Georgia 2023 Legislative Session Recap

Gold dome of Georgia Capitol in Atlanta

After convening on January 9, the Georgia General Assembly concluded its legislative session in the early morning of March 30. Georgia operates on a two-year session schedule, meaning any bills that did not pass this year may be considered next year.

Certificate of Need

Senate Bill 99 by Sen. Greg Dolezal sought to eliminate the CON program for rural acute care hospitals in specific areas. Although the bill passed the Senate, it did not advance in the House.

Rep. Sharon Cooper introduced HR 603 to establish a House study committee for Certificate of Need Modernization. The bill passed unanimously, and the Senate agreed to create a Senate version of the study committee through SR 279 to include “well-versed in CON” representatives from a nonprofit hospital, a for-profit hospital, and a rural hospital.

The Senate resolution describes the purpose in creating the Senate Study Committee on Certificate of Need Reform as:

  • Georgia’s Certificate of Need laws have remained static despite significant changes in the delivery and cost of health care. Hospitals, doctors, and other providers must work together to meet the challenge of delivering services with better outcomes at a lower cost.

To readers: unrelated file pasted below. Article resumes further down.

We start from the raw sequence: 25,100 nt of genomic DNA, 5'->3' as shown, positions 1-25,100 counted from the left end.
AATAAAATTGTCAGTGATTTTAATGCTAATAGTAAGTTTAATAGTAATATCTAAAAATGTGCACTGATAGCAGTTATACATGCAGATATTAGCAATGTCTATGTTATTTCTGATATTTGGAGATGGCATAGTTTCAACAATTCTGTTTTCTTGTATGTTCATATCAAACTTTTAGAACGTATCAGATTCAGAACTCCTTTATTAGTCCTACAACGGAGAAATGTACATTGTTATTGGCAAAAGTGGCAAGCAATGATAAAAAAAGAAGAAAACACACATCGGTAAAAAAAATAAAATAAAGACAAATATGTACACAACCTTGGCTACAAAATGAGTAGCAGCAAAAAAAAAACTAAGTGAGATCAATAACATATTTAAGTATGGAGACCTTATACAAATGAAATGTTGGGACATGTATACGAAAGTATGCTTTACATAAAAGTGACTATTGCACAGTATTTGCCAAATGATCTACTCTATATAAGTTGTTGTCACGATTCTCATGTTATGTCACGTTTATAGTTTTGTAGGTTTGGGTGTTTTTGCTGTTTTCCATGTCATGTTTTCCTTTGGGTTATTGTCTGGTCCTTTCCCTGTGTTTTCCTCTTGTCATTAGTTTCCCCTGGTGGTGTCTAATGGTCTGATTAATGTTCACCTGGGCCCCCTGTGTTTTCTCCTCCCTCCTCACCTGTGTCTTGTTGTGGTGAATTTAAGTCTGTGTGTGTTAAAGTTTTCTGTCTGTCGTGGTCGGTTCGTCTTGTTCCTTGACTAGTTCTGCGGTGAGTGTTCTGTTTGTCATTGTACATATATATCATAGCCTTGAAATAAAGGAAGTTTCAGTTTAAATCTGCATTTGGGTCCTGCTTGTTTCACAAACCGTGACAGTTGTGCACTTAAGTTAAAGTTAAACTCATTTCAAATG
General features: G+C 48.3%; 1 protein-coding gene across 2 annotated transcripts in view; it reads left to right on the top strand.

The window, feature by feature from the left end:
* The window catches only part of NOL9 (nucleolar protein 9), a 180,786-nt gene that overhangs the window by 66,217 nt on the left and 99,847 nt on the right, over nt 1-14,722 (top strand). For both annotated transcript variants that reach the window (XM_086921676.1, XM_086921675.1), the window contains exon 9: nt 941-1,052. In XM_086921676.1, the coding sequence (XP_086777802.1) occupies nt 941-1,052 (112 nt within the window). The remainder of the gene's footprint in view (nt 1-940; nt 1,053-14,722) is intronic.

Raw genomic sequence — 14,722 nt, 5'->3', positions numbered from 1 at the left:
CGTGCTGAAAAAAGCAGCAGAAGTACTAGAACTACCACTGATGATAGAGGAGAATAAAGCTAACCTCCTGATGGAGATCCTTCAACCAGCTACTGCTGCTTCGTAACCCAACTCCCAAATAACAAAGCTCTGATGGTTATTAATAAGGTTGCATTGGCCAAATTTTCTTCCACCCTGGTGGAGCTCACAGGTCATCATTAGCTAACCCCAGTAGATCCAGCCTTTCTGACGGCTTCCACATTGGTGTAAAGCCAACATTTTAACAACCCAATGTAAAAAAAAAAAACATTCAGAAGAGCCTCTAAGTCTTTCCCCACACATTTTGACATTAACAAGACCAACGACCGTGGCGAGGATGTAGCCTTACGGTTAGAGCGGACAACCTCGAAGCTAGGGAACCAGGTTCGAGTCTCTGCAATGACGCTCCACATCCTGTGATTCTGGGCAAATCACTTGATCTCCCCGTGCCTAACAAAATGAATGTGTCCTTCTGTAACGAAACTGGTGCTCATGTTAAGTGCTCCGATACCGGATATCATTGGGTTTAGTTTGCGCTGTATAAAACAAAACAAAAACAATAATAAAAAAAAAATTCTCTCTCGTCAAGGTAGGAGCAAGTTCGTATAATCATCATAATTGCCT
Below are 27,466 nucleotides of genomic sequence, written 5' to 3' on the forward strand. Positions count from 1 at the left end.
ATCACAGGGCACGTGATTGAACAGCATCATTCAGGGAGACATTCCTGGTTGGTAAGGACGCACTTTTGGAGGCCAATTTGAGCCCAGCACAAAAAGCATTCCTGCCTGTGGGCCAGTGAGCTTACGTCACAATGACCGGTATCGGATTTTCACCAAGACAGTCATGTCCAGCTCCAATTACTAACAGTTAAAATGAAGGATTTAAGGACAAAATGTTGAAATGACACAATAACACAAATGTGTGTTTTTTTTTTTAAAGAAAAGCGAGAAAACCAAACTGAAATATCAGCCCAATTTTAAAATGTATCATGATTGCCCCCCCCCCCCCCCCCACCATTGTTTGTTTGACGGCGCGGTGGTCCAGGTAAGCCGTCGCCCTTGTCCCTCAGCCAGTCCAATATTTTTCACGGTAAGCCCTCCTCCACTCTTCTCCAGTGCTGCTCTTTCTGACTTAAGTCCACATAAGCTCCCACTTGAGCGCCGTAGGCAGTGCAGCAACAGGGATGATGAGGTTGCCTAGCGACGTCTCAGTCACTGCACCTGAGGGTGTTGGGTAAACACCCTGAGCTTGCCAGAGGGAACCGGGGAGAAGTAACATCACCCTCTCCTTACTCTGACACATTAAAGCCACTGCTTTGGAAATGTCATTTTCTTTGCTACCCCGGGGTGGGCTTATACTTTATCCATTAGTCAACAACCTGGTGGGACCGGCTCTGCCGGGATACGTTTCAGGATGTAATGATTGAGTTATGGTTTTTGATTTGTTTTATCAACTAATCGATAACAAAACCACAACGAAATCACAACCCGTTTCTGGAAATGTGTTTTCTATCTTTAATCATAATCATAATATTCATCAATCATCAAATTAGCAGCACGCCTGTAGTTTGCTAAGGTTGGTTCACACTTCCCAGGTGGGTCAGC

• Georgia needs additional health care facilities to meet the needs of patients, particularly in mental health, surgery, and emergency settings.
  • Rural hospitals face an ongoing financial crisis and CON policies should be aligned to support the survival and growth of rural hospitals.
  • Reforms should preserve the ability of hospitals to continue to provide open access to all patients in a community
  • Legislation accomplishing these goals should be recommended by this study committee to the Senate.

Healthy Babies Act

Sen. Larry Walker III introduced SB 106, the “Healthy Babies Act,” which passed both the House and Senate, and now moves to the Governor’s desk. The bill proposes a pilot program and reporting requirements for remote maternal health clinical services under the Medicaid program.

Student Loan Repayment

SB 246, introduced by Sen. Mike Hodges, has passed both chambers and is awaiting action by the Governor. This bill is meant to help alleviate the nursing shortage by providing student loan repayment for registered professional nurses with a master’s or doctoral degree in nursing employed as faculty members in a nursing program at one of Georgia’s post-secondary institutions.

Safer Hospitals

HB 383the “Safer Hospitals Act,” introduced by Rep. Matt Reeves, passed the Senate and House, and is heading to the Governor. The bill enhances penalties for aggravated assault and battery committed against emergency health workers and health care workers on a hospital campus.

Consumer Access and Protection